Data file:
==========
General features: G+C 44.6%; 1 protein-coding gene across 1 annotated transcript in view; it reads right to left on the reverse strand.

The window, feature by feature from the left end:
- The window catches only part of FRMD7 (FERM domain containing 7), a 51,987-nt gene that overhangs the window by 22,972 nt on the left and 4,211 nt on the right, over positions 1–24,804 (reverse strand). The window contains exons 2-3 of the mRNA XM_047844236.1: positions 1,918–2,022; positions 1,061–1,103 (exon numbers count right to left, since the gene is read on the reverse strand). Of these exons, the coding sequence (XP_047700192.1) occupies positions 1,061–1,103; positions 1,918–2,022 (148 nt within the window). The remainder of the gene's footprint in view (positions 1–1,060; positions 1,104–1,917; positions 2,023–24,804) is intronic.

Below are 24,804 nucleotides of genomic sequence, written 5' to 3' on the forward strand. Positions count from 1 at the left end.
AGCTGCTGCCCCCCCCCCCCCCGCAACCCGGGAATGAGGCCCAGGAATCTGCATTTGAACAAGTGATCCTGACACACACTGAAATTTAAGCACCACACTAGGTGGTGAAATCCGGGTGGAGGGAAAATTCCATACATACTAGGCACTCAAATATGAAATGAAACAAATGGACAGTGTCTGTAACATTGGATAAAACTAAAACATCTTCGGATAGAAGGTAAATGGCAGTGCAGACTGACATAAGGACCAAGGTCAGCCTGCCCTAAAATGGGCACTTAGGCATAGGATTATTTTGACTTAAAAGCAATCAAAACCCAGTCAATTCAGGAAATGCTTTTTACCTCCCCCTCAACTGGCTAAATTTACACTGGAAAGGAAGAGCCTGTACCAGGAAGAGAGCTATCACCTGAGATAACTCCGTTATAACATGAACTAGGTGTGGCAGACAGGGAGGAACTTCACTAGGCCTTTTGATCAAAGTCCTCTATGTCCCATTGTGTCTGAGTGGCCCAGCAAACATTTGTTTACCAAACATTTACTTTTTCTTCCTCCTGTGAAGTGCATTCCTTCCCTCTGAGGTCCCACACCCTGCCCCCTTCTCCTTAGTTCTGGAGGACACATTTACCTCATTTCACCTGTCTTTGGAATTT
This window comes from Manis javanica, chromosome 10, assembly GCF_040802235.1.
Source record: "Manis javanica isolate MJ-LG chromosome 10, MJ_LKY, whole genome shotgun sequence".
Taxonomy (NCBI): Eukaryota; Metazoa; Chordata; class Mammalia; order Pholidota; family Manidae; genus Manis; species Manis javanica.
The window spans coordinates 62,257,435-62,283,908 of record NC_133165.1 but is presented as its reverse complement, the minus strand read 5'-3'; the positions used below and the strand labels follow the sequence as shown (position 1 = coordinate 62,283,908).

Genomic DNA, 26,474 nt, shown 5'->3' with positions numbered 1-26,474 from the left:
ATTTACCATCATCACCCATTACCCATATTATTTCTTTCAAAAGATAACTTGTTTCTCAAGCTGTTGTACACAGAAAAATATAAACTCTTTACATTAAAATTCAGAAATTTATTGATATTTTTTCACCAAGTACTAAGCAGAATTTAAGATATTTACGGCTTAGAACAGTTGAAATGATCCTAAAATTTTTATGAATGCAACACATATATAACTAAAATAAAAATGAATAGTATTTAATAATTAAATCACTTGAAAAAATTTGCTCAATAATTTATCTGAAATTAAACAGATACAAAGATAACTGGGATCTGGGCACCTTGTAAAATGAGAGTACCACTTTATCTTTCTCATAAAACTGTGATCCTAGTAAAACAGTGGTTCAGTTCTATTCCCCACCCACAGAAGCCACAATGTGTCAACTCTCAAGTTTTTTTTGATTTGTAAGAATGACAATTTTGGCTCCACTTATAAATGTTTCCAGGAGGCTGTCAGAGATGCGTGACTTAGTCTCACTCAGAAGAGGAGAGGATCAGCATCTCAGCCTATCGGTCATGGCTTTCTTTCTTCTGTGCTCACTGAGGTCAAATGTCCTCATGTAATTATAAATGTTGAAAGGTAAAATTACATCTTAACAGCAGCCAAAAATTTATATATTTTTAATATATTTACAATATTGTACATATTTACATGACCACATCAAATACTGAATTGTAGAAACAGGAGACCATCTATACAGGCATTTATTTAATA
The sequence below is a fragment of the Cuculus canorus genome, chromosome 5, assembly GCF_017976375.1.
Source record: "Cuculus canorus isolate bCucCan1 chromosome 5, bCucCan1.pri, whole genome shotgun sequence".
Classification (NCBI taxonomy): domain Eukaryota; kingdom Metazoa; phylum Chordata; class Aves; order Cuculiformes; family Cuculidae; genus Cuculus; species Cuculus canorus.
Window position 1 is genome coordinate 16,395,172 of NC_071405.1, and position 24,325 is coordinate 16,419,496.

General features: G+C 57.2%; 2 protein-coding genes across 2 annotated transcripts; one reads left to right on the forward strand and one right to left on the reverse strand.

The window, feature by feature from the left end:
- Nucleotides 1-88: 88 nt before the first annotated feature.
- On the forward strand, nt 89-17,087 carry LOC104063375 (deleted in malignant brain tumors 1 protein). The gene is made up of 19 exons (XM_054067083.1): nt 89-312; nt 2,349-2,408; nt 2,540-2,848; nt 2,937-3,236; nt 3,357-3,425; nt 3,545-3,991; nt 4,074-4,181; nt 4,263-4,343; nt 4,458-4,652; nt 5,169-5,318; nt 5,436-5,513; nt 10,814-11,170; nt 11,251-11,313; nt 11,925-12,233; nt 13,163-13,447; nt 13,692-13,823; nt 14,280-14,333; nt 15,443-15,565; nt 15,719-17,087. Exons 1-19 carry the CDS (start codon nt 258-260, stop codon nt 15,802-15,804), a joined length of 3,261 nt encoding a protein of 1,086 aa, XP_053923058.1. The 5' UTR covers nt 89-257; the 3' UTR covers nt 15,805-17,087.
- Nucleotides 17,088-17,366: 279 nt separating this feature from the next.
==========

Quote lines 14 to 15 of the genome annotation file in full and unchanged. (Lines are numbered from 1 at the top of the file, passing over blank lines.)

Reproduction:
Classification (NCBI taxonomy): domain Eukaryota; kingdom Metazoa; phylum Chordata; class Aves; order Cuculiformes; family Cuculidae; genus Cuculus; species Cuculus canorus.
Window position 1 is genome coordinate 16,395,172 of NC_071405.1, and position 24,325 is coordinate 16,419,496.